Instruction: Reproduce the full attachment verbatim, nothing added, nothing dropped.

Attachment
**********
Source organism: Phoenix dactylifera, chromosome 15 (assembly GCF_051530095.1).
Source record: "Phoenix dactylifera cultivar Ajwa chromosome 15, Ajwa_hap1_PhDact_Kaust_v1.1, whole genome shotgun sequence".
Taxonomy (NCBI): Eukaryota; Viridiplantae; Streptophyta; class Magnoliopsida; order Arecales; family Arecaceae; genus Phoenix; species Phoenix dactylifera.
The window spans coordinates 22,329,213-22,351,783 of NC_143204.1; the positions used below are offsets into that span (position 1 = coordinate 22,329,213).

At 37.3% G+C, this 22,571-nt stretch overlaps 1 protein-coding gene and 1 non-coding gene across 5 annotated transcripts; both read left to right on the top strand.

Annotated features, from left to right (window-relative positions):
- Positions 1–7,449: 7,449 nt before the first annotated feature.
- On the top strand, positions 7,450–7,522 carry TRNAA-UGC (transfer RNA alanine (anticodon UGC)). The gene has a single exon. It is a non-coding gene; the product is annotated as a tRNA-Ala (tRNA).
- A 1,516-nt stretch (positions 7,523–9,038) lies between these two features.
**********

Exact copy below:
Source organism: Phoenix dactylifera, chromosome 15 (assembly GCF_051530095.1).
Source record: "Phoenix dactylifera cultivar Ajwa chromosome 15, Ajwa_hap1_PhDact_Kaust_v1.1, whole genome shotgun sequence".
Taxonomy (NCBI): Eukaryota; Viridiplantae; Streptophyta; class Magnoliopsida; order Arecales; family Arecaceae; genus Phoenix; species Phoenix dactylifera.
The window spans coordinates 22,329,213-22,351,783 of NC_143204.1; the positions used below are offsets into that span (position 1 = coordinate 22,329,213).

At 37.3% G+C, this 22,571-nt stretch overlaps 1 protein-coding gene and 1 non-coding gene across 5 annotated transcripts; both read left to right on the top strand.

Annotated features, from left to right (window-relative positions):
- Positions 1–7,449: 7,449 nt before the first annotated feature.
- On the top strand, positions 7,450–7,522 carry TRNAA-UGC (transfer RNA alanine (anticodon UGC)). The gene has a single exon. It is a non-coding gene; the product is annotated as a tRNA-Ala (tRNA).
- A 1,516-nt stretch (positions 7,523–9,038) lies between these two features.